Philippines, Creditors In Accord On Debt Cut

The Philippines and its creditor banks announced Tuesday that they had reached a debt-reduction agreement affecting $5.3 billion of bank loans. The deal, however, faces political obstacles relating to the U.S. military presence in that country.

Jose Cuisia, governor of the Philippines' central bank, told news agencies that critical U.S. government financing to support the debt-reduction agreement would not be forthcoming if the Philippines Senate failed to renew the lease on the Subic Bay U.S. naval base.

Possibility Questioned

"It's probably unlikely we would get the resources required to close the deal if there's no ratification," Mr. Cuisia said.

The deal is the latest in a series of debt-reduction packages reached with developing countries under an initiative launched by U.S. Treasury Secretary Nicholas F. Brady two years ago.

Banks could convert loans to the Philippines into 15- and 25-year government bonds bearing reduced interest rates that will rise over several years from 4% to the London Interbank Offered Rate plus 13/16, and from 5% to 6.5%.

Principal or interest on the bonds will be collateralized by special financing, or "enhancements," provided by the United States, the International Monetary Fund, Japan's Export-Import Bank and the World Bank.

The U.S. financing would come as part of an aid package attached to lease payments for Subic Bay. The renewal has been a hot issue in the Philippines.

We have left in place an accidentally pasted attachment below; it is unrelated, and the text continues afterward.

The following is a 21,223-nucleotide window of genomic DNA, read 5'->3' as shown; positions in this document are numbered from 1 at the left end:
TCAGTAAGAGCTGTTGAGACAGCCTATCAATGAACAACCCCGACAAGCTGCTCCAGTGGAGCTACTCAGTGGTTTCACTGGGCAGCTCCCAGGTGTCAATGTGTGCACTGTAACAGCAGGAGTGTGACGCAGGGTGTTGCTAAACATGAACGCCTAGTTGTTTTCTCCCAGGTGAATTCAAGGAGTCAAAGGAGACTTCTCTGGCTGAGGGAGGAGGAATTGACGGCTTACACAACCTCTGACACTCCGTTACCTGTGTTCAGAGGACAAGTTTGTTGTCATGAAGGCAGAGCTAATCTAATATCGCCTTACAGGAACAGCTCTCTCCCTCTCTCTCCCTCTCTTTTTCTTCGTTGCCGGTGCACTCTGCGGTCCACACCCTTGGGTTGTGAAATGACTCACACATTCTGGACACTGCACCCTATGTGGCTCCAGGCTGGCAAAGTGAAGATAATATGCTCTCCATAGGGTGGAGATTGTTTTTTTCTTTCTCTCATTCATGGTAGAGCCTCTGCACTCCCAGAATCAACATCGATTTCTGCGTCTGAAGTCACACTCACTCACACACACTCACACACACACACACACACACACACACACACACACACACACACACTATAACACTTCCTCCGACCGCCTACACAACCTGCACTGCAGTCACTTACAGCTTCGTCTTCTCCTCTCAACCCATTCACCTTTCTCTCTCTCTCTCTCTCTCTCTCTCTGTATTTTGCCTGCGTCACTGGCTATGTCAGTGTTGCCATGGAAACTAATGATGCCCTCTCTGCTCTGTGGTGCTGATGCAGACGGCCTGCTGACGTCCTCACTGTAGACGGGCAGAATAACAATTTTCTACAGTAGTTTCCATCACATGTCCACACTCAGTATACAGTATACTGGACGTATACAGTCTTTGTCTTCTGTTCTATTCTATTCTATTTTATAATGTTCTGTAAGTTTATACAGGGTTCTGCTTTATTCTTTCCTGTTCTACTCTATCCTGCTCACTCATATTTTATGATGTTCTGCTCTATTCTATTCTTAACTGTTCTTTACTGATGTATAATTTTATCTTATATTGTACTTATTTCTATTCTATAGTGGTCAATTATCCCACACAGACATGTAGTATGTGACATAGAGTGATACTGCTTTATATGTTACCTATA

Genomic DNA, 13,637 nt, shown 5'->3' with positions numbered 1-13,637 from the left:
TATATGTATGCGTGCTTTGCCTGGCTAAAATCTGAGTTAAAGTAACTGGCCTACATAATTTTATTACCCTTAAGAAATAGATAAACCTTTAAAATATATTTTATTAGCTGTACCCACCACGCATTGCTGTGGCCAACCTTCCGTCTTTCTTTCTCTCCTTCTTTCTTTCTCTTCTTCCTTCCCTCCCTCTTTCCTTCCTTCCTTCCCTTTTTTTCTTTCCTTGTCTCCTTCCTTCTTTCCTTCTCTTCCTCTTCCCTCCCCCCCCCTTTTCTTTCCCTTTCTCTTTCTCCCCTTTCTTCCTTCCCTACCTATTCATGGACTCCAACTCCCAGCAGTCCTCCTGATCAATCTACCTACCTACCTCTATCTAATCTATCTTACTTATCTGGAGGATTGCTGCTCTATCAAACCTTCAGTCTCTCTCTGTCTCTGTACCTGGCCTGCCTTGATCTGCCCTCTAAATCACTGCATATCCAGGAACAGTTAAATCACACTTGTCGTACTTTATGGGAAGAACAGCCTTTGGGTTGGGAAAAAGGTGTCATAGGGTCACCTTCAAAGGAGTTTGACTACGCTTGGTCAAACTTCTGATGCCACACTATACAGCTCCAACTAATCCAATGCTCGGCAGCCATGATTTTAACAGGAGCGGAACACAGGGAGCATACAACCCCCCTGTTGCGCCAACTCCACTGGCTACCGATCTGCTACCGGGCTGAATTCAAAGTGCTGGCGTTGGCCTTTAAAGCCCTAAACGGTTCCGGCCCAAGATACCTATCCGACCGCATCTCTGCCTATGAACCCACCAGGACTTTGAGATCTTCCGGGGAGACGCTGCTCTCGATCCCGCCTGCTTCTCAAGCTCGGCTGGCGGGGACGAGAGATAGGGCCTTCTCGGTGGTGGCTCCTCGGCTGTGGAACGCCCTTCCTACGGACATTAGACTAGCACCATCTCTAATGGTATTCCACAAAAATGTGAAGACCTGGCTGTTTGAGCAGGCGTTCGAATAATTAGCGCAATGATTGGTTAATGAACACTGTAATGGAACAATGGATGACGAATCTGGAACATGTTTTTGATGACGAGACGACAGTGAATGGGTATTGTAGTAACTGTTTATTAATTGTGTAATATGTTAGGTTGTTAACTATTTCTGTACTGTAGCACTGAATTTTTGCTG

Senior bankers close to the talks in New York said the amount of financing needed to back the deal will depend upon how many banks participate, but could easily run into several hundred million dollars. Mr. Cuisia estimated that as much as $640 million will be needed.

In addition to the bond-conversion options, banks could participate in new lending to the Philippines together with the Asian Development Bank.

Manufacturers Hanover Corp., as head of the Philippines bank advisory committee, said in a statement Tuesday that the country is also considering directly buying back a portion of its debt from banks at an unspecified discount if enough financing is available.

U.S. Banks Hold $1.9 Billion

Of the $5.3 billion of medium-and long-term international bank loans covered by the agreement, U.S. banks hold about $1.9 billion. Money-center banks such as Citicorp and Manufacturers Hanover are among the biggest U.S. lenders.

Bankers expressed confidence that the deal would go through despite Mr. Cuisia's warning.

"It's a good deal for both the Philippine government and the banks and should allow them to put the debt crisis behind them," said William Rhodes, vice chairman at Citicorp.

Mr. Rhodes added that the successful completion of the deal would permit the Philippines to follow countries like Mexico, Chile, and Venezuela, which have reached similar agreements with banks and have been able to resume borrowing.

The deal is the second debt reduction package negotiated by the Philippines since January 1990, when the country bought back $1.3 billion.

In an added sign of confidence that the agreement will go through, bankers reported heavy buying of Philippine debt on the secondary market, where prices rose to 58 cents per dollar of face value, from 52 cents Friday.

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